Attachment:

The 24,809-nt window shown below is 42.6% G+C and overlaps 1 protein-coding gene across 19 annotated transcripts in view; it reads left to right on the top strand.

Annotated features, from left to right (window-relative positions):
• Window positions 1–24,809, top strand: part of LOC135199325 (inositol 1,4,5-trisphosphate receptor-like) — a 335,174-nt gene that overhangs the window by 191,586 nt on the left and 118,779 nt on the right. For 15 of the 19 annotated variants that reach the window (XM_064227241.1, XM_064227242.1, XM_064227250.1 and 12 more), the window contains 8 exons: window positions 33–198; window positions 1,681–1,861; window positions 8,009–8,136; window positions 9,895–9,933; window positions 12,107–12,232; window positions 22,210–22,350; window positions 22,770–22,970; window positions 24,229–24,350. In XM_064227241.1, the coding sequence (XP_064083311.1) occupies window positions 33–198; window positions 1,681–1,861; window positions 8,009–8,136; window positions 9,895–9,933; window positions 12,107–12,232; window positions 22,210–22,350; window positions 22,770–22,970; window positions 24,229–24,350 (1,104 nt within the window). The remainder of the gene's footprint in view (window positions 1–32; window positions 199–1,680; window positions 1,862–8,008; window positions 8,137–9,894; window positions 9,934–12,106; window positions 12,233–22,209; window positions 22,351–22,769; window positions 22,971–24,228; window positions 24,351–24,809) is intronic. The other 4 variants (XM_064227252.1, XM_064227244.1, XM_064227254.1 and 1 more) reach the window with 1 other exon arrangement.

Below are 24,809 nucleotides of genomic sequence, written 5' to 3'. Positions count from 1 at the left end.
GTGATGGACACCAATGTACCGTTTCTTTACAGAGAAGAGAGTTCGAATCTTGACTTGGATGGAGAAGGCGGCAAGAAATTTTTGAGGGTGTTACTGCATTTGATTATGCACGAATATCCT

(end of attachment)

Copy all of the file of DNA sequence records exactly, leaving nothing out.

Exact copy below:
The 24,809-nt window shown below is 42.6% G+C and overlaps 1 protein-coding gene across 19 annotated transcripts in view; it reads left to right on the top strand.

Annotated features, from left to right (window-relative positions):
• Window positions 1–24,809, top strand: part of LOC135199325 (inositol 1,4,5-trisphosphate receptor-like) — a 335,174-nt gene that overhangs the window by 191,586 nt on the left and 118,779 nt on the right. For 15 of the 19 annotated variants that reach the window (XM_064227241.1, XM_064227242.1, XM_064227250.1 and 12 more), the window contains 8 exons: window positions 33–198; window positions 1,681–1,861; window positions 8,009–8,136; window positions 9,895–9,933; window positions 12,107–12,232; window positions 22,210–22,350; window positions 22,770–22,970; window positions 24,229–24,350. In XM_064227241.1, the coding sequence (XP_064083311.1) occupies window positions 33–198; window positions 1,681–1,861; window positions 8,009–8,136; window positions 9,895–9,933; window positions 12,107–12,232; window positions 22,210–22,350; window positions 22,770–22,970; window positions 24,229–24,350 (1,104 nt within the window). The remainder of the gene's footprint in view (window positions 1–32; window positions 199–1,680; window positions 1,862–8,008; window positions 8,137–9,894; window positions 9,934–12,106; window positions 12,233–22,209; window positions 22,351–22,769; window positions 22,971–24,228; window positions 24,351–24,809) is intronic. The other 4 variants (XM_064227252.1, XM_064227244.1, XM_064227254.1 and 1 more) reach the window with 1 other exon arrangement.

Below are 24,809 nucleotides of genomic sequence, written 5' to 3'. Positions count from 1 at the left end.
GTGATGGACACCAATGTACCGTTTCTTTACAGAGAAGAGAGTTCGAATCTTGACTTGGATGGAGAAGGCGGCAAGAAATTTTTGAGGGTGTTACTGCATTTGATTATGCACGAATATCCT